“I am honored to work for the International Marine Mammal Project and have the chance to engage in valuable dialogue about some of the world’s most pressing marine health issues. In the future, I hope to pursue a career in politics where she can utilize law and diplomacy to counteract the effects of climate change and push for a more sustainable environmental future."
Kelly D'Ambrogia, Intern, USA
Kelly is currently a first year student at the University of California, Berkeley, majoring in Environmental Science and Society and Environment, with a minor in Spanish. Her passion for the environment and conservation comes from years of camping, hiking, snorkeling, and kayaking with her family. On campus, Kelly is involved with the Cal Band, the Music Connection, and the Earth Week Planning Committee. After graduation, she hopes to go into the field of wildlife conservation.
Yvonne Dorantes, Intern, USa
Yvonne is a junior majoring in Political Science specializing in International Relations and pursuing a minor in Conservation and Resource Studies. Yvonne was once headed into the medical field, this was until she began participating in local and state speech and debate tournaments. Through participating in these tournaments and working closely with the Migrant Education Program for many years, Yvonne developed a great interest for politics and the type of analysis involved in many processes of public policy.
Yvonne was raised in a small ranch in the Salinas Valley, this has allowed for first hand experience in environmental justice and health problems, effects of immigration policies, and diverse educational programs. Yvonne has worked with the Residential Sustainability Program at UC Berkeley as well as the Berkeley Pre-College TRIO Programs, she has also interned at the California State Legislature. As Yvonne got involved working and learning about social and environmental issues alongside the legislations, she realized the need for advocacy and deep legislative analysis.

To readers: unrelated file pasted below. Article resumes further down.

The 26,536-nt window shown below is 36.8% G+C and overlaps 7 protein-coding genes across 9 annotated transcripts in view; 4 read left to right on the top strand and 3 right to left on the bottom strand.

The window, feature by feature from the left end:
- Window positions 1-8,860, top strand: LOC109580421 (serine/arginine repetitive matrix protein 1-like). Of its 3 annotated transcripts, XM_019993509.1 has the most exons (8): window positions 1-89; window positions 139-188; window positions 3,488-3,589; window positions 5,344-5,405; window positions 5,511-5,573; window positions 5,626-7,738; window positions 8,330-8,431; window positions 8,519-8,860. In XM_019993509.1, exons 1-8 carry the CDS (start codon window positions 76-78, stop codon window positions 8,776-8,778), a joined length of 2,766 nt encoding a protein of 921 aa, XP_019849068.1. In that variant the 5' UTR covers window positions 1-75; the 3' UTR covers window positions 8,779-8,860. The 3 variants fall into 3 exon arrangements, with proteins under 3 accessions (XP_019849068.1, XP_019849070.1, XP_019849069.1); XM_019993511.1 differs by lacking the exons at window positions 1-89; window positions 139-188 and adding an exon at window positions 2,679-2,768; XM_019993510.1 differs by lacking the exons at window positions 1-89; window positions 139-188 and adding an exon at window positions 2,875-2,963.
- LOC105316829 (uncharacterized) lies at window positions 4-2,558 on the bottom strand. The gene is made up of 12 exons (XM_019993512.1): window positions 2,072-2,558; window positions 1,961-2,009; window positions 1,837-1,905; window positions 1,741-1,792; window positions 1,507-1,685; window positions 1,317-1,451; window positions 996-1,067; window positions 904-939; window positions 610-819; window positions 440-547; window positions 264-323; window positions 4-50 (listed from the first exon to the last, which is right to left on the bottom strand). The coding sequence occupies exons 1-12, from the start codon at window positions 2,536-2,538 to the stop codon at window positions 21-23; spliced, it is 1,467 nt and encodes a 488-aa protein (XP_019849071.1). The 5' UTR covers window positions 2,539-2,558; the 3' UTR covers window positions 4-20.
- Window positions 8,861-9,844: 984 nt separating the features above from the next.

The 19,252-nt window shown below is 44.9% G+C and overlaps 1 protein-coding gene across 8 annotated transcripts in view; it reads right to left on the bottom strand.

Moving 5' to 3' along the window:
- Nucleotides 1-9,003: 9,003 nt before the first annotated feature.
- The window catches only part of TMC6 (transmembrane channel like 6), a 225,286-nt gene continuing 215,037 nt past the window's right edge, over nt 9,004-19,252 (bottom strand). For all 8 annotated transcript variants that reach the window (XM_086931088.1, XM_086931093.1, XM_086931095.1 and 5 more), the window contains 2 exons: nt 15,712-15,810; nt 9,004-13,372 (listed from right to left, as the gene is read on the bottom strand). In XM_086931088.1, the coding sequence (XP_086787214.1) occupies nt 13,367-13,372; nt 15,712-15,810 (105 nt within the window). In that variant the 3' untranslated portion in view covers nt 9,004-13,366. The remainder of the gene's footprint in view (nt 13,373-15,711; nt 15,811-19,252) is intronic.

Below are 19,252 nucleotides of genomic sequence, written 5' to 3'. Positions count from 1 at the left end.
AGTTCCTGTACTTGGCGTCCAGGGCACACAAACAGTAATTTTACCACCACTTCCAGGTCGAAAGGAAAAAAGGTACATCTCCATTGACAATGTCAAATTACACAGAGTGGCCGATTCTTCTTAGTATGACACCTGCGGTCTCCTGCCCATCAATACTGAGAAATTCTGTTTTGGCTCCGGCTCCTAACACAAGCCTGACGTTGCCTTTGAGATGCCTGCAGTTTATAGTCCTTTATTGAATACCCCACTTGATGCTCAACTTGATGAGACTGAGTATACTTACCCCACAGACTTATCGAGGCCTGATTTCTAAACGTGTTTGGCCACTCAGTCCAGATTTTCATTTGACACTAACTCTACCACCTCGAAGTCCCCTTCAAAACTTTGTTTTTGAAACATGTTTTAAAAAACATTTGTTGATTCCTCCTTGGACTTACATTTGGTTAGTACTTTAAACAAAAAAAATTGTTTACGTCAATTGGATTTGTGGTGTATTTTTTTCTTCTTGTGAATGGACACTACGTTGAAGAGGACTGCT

Paolo Bray. Dolphin Safe Monitoring, European Director, Italy
Paolo successfully started, developed and leads some of the most influential and widespread sustainable products certification schemes in the world. These include the Dolphin-Safe program of the International Marine Mammal Project at Earth Island Institute, the Friend of the Sea project (www.friendofthesea.org) for the certification and promotion of seafood from sustainable fisheries and aquaculture and Friend of the Earth (www.friendoftheearth.org) for the certification of products from sustainable agriculture.
Paolo has served as European Director of the Dolphin Safe Monitoring Program since 1991.
More than 800 companies from 70 countries (including 450 tuna companies from 20 countries) rely on these certification programs to verify the sustainability of their origins, representing one of the largest joint networks of this kind.
Theresa 'Trixie' Concepcion. Dolphin Safe Monitoring, Director Asian Pacific, Philippines
Trixie graduated with a Bachelor of Science Degree in Geology and took post-graduate courses in Environmental Science in the Philippines.
She has worked for Earth Island Institute since 1993. She now audits companies in nine countries for the Dolphin Safe program in the East Asia and South Pacific Regions.
In the Philippines, Trixie is widely recognized as an animal welfare and environmental advocate and has led several organizations that seek to protect the last remaining mangrove forests in the Philippines.
Lawrence Makili, Dolphin Protection – Solomon Islands
Lawrence Makili, who grew up in the Solomon Islands, has been working with Earth Island since 2003. In conjunction with Mark Berman, he has successfully led efforts to end the capture and sale of live wild dolphins from the Solomon Islands to aquariums around the world and has implemented Dolphin Safe fishing efforts by the local tuna canners and fishermen in the islands. He also successfully negotiated, over 4 years, a moratorium on the slaughter of dolphins for local consumption by several villages. One of the villages continues with this program, and Lawrence is helping them develop eco-tourism for the village with support from the Solomons’ government. His earlier activist efforts have centered on preventing over-cutting of tropical trees in the islands.
Angel Herrera-Ulloa, Dolphin Safe Monitoring – Latin American Director, Costa Rica